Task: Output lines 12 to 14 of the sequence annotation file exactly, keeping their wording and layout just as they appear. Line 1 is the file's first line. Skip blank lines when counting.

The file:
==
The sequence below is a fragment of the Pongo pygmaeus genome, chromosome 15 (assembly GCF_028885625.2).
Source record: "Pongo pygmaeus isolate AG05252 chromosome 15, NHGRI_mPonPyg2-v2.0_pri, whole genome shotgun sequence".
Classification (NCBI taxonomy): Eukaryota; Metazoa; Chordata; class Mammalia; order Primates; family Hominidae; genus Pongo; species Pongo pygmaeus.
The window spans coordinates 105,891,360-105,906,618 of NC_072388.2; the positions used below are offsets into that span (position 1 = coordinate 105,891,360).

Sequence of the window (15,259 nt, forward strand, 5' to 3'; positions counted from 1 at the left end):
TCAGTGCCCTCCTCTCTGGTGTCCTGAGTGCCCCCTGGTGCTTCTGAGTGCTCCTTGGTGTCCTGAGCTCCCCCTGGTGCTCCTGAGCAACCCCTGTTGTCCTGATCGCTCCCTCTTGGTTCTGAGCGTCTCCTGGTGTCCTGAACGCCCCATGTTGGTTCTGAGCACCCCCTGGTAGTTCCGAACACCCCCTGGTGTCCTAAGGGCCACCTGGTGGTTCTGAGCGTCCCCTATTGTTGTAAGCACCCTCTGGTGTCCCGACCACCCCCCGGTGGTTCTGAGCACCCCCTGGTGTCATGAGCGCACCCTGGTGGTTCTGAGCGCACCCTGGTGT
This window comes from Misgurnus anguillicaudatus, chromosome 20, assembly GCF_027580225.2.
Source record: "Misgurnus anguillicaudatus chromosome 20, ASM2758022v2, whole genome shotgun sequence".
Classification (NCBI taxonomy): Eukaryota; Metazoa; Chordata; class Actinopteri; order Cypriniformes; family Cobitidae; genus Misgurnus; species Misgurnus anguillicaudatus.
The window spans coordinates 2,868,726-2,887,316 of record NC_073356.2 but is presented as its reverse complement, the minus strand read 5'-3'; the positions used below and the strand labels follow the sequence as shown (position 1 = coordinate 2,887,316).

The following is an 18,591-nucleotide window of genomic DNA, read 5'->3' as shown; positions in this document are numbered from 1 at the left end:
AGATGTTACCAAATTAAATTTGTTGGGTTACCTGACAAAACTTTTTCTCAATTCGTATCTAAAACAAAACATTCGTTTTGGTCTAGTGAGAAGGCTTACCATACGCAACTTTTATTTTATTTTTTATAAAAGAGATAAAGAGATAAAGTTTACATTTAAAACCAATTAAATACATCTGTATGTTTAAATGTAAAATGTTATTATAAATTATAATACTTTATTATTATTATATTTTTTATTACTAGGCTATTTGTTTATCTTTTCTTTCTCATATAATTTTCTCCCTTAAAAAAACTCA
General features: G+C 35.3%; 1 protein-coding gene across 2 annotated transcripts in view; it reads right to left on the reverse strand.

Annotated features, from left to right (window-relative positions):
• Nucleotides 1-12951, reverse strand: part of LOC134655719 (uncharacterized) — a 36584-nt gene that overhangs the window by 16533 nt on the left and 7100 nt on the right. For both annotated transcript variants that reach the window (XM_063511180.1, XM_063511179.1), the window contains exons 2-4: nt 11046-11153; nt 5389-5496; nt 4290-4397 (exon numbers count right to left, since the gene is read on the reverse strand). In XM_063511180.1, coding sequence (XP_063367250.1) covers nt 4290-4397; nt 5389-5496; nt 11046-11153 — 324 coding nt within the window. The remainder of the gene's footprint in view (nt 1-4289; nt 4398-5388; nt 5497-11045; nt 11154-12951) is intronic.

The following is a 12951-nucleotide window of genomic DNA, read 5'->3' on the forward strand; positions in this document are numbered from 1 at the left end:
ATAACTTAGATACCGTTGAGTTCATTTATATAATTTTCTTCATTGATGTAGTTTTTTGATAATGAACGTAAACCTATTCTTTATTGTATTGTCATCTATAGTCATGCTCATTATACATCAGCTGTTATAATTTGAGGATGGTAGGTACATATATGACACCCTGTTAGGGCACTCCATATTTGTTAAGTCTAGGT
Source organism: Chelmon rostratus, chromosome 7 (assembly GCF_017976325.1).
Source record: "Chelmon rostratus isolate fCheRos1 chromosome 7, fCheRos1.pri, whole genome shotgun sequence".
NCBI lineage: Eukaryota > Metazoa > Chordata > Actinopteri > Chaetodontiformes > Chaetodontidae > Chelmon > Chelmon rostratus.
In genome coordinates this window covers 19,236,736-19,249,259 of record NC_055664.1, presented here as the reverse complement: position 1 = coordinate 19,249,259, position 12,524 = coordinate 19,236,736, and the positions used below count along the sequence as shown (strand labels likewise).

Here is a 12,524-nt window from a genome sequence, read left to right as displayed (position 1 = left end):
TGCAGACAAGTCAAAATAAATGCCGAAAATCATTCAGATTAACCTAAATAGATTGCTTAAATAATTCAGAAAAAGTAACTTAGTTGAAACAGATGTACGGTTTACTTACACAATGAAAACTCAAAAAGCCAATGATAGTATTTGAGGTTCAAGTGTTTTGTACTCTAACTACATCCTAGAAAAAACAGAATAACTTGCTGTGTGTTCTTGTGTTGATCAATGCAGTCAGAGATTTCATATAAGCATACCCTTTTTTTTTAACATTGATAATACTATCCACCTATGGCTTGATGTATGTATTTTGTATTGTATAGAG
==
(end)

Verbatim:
AGATGTTACCAAATTAAATTTGTTGGGTTACCTGACAAAACTTTTTCTCAATTCGTATCTAAAACAAAACATTCGTTTTGGTCTAGTGAGAAGGCTTACCATACGCAACTTTTATTTTATTTTTTATAAAAGAGATAAAGAGATAAAGTTTACATTTAAAACCAATTAAATACATCTGTATGTTTAAATGTAAAATGTTATTATAAATTATAATACTTTATTATTATTATATTTTTTATTACTAGGCTATTTGTTTATCTTTTCTTTCTCATATAATTTTCTCCCTTAAAAAAACTCA
General features: G+C 35.3%; 1 protein-coding gene across 2 annotated transcripts in view; it reads right to left on the reverse strand.

Annotated features, from left to right (window-relative positions):